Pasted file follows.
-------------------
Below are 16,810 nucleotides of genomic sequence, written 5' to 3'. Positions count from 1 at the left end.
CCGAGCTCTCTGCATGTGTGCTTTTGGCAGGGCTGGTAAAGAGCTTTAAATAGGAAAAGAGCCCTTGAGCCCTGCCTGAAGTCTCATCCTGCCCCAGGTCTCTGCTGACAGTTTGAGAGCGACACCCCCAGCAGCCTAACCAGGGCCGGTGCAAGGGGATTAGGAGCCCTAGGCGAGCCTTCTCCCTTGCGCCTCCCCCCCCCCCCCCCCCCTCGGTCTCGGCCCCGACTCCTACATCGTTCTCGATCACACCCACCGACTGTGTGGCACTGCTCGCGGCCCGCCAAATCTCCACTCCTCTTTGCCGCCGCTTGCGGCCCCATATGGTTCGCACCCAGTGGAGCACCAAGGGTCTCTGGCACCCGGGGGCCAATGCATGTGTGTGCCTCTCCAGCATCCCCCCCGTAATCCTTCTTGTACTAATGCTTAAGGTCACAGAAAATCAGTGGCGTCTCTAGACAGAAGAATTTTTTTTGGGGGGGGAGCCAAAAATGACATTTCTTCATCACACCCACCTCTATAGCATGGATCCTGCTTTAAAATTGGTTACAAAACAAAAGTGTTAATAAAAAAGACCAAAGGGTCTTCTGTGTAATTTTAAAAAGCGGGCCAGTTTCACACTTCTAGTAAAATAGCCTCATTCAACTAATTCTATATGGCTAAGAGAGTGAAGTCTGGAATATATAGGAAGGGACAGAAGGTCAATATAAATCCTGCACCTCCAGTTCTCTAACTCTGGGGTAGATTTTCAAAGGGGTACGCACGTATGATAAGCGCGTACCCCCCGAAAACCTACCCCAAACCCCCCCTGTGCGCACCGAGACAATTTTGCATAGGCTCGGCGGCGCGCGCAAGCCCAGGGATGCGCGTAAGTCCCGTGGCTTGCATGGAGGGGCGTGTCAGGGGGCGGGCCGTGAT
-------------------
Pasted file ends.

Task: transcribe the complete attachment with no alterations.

Below are 16,810 nucleotides of genomic sequence, written 5' to 3'. Positions count from 1 at the left end.
CCGAGCTCTCTGCATGTGTGCTTTTGGCAGGGCTGGTAAAGAGCTTTAAATAGGAAAAGAGCCCTTGAGCCCTGCCTGAAGTCTCATCCTGCCCCAGGTCTCTGCTGACAGTTTGAGAGCGACACCCCCAGCAGCCTAACCAGGGCCGGTGCAAGGGGATTAGGAGCCCTAGGCGAGCCTTCTCCCTTGCGCCTCCCCCCCCCCCCCCCCCCTCGGTCTCGGCCCCGACTCCTACATCGTTCTCGATCACACCCACCGACTGTGTGGCACTGCTCGCGGCCCGCCAAATCTCCACTCCTCTTTGCCGCCGCTTGCGGCCCCATATGGTTCGCACCCAGTGGAGCACCAAGGGTCTCTGGCACCCGGGGGCCAATGCATGTGTGTGCCTCTCCAGCATCCCCCCCGTAATCCTTCTTGTACTAATGCTTAAGGTCACAGAAAATCAGTGGCGTCTCTAGACAGAAGAATTTTTTTTGGGGGGGGAGCCAAAAATGACATTTCTTCATCACACCCACCTCTATAGCATGGATCCTGCTTTAAAATTGGTTACAAAACAAAAGTGTTAATAAAAAAGACCAAAGGGTCTTCTGTGTAATTTTAAAAAGCGGGCCAGTTTCACACTTCTAGTAAAATAGCCTCATTCAACTAATTCTATATGGCTAAGAGAGTGAAGTCTGGAATATATAGGAAGGGACAGAAGGTCAATATAAATCCTGCACCTCCAGTTCTCTAACTCTGGGGTAGATTTTCAAAGGGGTACGCACGTATGATAAGCGCGTACCCCCCGAAAACCTACCCCAAACCCCCCCTGTGCGCACCGAGACAATTTTGCATAGGCTCGGCGGCGCGCGCAAGCCCAGGGATGCGCGTAAGTCCCGTGGCTTGCATGGAGGGGCGTGTCAGGGGGCGGGCCGTGAT